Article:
Let’s place more emphasis on education for all, not sports for a few.

McKinney Boyd HS website redesign – part 3


Screen Shot 2016-02-22 at 11.39.34 PM

We are now about halfway complete with the website redesign. Many pages have now been completed, and focus is turning on aesthetics, such as the home page, section “dividers” (if we use yearbook terminology), and improving the heart of it all, the navbar.

We have many excellent contributors, ranging from Bora to Jarod to Justin to Alex, who have contributed the majority of ideas. Andrew has continued to draft us up with great designs and mockups, including envisioning our directory search. He, Marvin, and Scott have been working on compiling all of our staff’s photos in a systematic way so that they are easily accessible using JavaScript.

A consultation with Dr. Ayers today revealed some significant work to be done on the main page, including adding carousel functionality and adding images more appealing to newcomers to Boyd rather than the recurring parents, who are more interested in the resources and news of Boyd rather than “About.”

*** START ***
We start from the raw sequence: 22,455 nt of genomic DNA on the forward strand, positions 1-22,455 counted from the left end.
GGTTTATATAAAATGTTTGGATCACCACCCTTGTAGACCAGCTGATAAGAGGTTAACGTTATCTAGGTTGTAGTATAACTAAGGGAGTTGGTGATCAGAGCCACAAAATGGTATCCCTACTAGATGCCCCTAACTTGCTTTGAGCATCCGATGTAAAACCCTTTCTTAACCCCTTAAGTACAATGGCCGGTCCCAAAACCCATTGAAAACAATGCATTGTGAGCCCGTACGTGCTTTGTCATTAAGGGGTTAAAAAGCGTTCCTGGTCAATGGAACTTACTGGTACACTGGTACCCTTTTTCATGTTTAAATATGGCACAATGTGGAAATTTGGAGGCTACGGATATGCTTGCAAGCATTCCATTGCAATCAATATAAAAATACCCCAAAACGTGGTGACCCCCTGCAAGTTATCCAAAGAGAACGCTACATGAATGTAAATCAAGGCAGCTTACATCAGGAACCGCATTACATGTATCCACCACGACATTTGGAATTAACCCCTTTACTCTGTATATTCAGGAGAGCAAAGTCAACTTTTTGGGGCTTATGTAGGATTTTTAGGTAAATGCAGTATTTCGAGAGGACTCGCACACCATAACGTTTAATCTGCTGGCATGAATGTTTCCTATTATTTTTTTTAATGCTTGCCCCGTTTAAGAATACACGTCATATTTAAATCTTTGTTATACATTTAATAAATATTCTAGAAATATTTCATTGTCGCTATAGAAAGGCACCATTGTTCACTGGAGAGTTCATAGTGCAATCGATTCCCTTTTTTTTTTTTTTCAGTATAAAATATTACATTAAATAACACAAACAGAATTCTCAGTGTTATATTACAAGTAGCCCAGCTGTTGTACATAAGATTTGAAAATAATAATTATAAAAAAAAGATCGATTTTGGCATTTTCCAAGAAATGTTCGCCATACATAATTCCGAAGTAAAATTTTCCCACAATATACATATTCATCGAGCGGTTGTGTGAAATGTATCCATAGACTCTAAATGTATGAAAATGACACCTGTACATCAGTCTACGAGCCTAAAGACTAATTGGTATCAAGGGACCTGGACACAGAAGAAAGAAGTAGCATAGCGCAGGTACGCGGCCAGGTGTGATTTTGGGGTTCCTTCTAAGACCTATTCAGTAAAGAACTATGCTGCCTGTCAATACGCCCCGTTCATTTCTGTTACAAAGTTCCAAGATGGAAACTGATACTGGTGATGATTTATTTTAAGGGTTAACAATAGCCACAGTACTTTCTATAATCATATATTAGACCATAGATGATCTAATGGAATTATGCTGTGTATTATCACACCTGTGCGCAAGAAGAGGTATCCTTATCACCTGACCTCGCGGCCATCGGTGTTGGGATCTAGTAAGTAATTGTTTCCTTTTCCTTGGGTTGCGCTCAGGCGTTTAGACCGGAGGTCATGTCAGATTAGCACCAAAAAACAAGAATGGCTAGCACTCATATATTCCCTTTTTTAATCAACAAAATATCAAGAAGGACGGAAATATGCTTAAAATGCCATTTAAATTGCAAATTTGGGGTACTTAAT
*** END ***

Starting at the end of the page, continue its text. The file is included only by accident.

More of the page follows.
Recently, I shared the website with the local community, who were very pleased with the newly redesigned website. This is encouraging to the entire redesign team, as our primary audience of this new design is indeed our parents and students.

McKinney ISD’s One to the World program should be more flexible to students


TL;DR: Either let students bring their own laptops, if they wish, or continue using a school MacBook. This should be done instead of forcing everybody to rent a district-owned MacBook with restrictions.

For decades, teachers have been taught various methods to ensure that all students are able to understand their concept by incorporating different learning styles into their curriculum, in order to cater to every single student, and ensure each and every one understands the concepts being taught. That means teachers give trust and a certain degree of choice to students. This system has worked.